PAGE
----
A Scottish business has launched the country’s first agave spirit range made by a brewer.
The brewery, which is based in Dyce, Aberdeen and best known for its flavoursome beers, boasts a rum and gin portfolio and is the first beer company in the country to create a spirit with agave.
Using wild agave plants which grow in Mexico, Fierce Beer works with a local firm to get access to the agave syrup they use in the product.
The business in Mexico grows and harvests the native plant which looks similar to a spicy cactus, buries it and sets it on fire to capture the raw sap from it. This technique is used when creating some mezcals and tequilas.
The raw syrupy sap gets transported to the brewery via a distributor in Spain.
Working with distiller Lewis Scothern of Distillutions in Arbroath who created Fierce’s gin and rum, the team have developed a series of three expressions which will be available to purchase from September 11.
Dave Grant, managing director of Fierce Beer and Fierce Spirits, said: “We went down the gin route to start off and then dabbled in rum for a bit as it was really interesting.
“Through a company in Madrid, we import agave syrup from Mexico. We bring it in, ferment it and distill that liquor into a spirit with Lewis. He makes gin for lots of businesses across Scotland for various different brands and made all of our gins and rums. He is a brewer and distiller so when the syrup comes in he dilutes it down a bit, ferments it like a high-strength beer, and because he has a background in brewing, he knows what conditions to put it in to get some really cool flavours.
“The agave plant is grown in Mexico and it will get chopped down and will then be buried and set fire to – that’s how they get the sugars out. The team across in Mexico then press it and it comes across in liquid syrup form in a drum. It is straight from the plant. You can get it crystallised, but it isn’t as good.”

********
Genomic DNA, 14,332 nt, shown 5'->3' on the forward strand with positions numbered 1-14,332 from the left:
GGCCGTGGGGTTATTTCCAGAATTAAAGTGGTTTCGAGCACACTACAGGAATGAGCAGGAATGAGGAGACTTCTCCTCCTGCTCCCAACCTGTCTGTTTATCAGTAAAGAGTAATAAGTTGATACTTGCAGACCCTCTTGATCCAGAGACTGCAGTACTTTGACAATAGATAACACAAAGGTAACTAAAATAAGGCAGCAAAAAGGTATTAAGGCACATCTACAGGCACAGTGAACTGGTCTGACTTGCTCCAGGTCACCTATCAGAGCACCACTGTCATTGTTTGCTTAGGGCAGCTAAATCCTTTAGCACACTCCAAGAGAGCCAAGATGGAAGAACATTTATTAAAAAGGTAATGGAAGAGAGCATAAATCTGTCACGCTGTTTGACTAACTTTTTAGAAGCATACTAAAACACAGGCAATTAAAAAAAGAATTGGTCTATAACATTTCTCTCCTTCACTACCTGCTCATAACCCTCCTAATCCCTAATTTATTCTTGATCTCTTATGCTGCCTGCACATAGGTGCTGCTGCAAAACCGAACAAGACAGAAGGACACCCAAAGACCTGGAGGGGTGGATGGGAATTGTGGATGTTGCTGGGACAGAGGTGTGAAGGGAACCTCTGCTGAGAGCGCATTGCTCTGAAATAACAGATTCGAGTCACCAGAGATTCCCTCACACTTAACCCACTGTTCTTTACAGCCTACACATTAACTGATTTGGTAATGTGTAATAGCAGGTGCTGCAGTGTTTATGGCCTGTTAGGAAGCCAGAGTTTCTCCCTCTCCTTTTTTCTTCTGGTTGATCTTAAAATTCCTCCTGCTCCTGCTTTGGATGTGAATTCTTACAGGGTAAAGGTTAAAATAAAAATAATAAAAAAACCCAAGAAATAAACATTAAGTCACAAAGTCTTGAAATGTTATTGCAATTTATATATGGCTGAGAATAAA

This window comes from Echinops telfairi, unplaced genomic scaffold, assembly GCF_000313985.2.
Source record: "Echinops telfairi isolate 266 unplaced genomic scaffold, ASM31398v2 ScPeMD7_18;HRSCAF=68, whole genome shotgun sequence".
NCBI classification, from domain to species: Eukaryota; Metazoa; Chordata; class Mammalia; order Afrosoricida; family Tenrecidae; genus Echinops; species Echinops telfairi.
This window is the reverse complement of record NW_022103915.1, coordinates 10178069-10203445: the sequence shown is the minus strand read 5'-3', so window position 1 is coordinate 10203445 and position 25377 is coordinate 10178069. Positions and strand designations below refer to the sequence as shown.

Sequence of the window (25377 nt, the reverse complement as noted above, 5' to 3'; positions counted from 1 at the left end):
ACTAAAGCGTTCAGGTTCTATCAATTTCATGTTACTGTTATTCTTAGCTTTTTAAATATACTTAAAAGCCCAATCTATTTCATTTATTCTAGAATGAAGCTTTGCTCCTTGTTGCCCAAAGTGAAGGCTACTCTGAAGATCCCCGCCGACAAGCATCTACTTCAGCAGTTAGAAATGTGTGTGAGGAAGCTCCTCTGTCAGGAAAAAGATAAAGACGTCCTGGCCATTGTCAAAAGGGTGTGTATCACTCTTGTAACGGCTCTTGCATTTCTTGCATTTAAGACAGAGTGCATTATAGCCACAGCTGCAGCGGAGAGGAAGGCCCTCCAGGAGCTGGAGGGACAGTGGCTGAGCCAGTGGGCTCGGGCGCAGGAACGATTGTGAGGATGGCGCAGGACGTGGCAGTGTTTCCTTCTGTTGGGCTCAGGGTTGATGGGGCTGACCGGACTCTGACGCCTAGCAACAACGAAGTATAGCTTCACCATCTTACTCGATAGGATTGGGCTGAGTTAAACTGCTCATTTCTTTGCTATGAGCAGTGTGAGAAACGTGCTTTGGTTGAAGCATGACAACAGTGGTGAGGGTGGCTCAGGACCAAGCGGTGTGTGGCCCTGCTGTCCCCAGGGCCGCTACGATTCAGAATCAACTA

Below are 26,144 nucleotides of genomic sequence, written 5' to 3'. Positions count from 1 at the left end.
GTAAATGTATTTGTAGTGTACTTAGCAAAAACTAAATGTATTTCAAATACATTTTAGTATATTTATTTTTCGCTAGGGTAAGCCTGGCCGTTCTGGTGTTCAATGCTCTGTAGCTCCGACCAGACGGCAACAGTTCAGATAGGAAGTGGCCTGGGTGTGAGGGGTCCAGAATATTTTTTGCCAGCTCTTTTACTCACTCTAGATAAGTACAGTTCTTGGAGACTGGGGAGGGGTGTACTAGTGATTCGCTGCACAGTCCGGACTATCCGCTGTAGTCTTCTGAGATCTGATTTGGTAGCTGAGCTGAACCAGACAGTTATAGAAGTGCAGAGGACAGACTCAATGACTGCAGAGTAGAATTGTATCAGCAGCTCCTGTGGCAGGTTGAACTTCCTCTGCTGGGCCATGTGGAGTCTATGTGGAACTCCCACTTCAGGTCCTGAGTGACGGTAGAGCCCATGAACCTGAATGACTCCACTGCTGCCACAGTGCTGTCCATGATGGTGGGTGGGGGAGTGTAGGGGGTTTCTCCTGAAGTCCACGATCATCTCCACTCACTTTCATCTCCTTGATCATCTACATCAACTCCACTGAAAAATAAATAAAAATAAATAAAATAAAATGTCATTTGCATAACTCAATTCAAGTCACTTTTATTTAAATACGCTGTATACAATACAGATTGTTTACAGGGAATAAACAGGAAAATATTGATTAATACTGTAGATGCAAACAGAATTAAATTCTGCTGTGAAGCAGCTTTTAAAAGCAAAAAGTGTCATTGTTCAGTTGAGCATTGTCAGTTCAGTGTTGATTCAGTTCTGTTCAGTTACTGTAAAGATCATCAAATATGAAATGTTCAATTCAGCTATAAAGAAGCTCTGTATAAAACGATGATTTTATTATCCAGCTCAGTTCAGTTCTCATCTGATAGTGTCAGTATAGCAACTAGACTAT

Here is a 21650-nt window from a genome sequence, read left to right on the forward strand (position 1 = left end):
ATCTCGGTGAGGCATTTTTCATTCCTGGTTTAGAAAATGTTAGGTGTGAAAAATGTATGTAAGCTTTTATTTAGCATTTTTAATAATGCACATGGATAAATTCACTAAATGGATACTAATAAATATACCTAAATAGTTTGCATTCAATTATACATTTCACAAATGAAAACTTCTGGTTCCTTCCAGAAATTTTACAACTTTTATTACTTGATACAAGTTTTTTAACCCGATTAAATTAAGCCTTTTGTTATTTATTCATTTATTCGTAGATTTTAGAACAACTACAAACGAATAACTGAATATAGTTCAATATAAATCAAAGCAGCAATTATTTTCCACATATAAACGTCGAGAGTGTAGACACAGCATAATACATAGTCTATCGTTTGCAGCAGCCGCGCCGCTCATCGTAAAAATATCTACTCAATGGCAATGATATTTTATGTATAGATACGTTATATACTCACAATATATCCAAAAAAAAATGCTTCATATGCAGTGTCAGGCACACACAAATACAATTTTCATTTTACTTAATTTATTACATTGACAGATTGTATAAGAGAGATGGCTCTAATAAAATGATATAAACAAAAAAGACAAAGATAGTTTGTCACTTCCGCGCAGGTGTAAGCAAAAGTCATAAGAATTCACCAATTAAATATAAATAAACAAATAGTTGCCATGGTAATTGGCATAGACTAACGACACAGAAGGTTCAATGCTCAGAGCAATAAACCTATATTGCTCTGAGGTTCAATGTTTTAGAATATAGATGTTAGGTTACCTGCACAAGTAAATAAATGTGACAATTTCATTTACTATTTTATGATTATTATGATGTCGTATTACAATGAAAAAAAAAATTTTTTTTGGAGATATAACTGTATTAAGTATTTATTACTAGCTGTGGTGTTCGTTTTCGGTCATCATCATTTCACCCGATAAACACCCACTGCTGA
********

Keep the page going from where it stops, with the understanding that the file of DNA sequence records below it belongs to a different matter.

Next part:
Launching three expressions, blanco, roble and ahumado, Dave has ensured a Fierce twist has been incorporated into the line, with the addition of chipotle chillies added to the ahumado expression and the roble being aged in new oak casks.
While the product cannot be marketed as a tequila or mezcal due to the spirits’ heritage, it is very much inspired by the popular drinks. Tequila must be manufactured in the regions of Jalisco and the surrounding Mexican states, and mezcal must be made in Mexico.
He added: “It tastes so different. Tequila and mezcal both have origin behind them so we can’t really call it that, so we’re calling it an agave spirit. Agave isn’t location-specific, although, it is more like a mezcal as it’s soft, floral and smooth. It is 42% ABV and takes just one week to create, and is very drinkable on its own. I don’t believe anyone is fermenting agave in Scotland, maybe not even in the UK.
“For the aged flavour, the spirit is put in fresh American oak barrels for a few days – that’s really all it needs as it’s such a soft spirit. If we put it in for any more it looked more like a bourbon and started tasting like one, too. It tastes of rose petals and is very interesting stuff. The next step will be for us to put it in some of the barrels we’ve put our beers in. The oak aged one was inspired by our barrel aged beers.
“We wanted to bring one Fierce flavour out and we toyed with a few ideas. We were looking at one with cinnamon and one with chipotle and we thought people would associate chipotle more with the spirit, as it is smoked jalapenos which is popular in Mexico. We’ve also had smoked chipotle in some of our beers, too, but it is more like a peaty whisky flavour. It’s like a west coast whisky with a bit of spice. It will be perfect for classic Mexican cocktails, or a Bloody Mary. Mixing it with grapefruit juice works really well. It is pretty spicy!”
Producing around 100 bottles per expression in the first run, the firm has already invested in additional agave syrup as Dave and the team expect big things from the spirits. They’re looking to bolster the second run to 200-300 bottles of each flavour.
“It is a small batch to start off with, but we’ve already purchased more syrup because we know it will do really well. The first quantity is a 200-litre drum, so we’ll get about 150 litres of spirit out of it. We’re selling it in 500ml bottles so will get around 100 bottles. The second batches will have 200-300 bottles of each,” said Dave.
“We are still to confirm the price point for now, but I think we will also sell smaller 100ml bottles in a trio so customers can try all three flavours. We’re just going to be selling them in the bar and on our online shop.”
The beer firm is also set to launch its third bar in the UK, with plans to reveal the new site on September 4.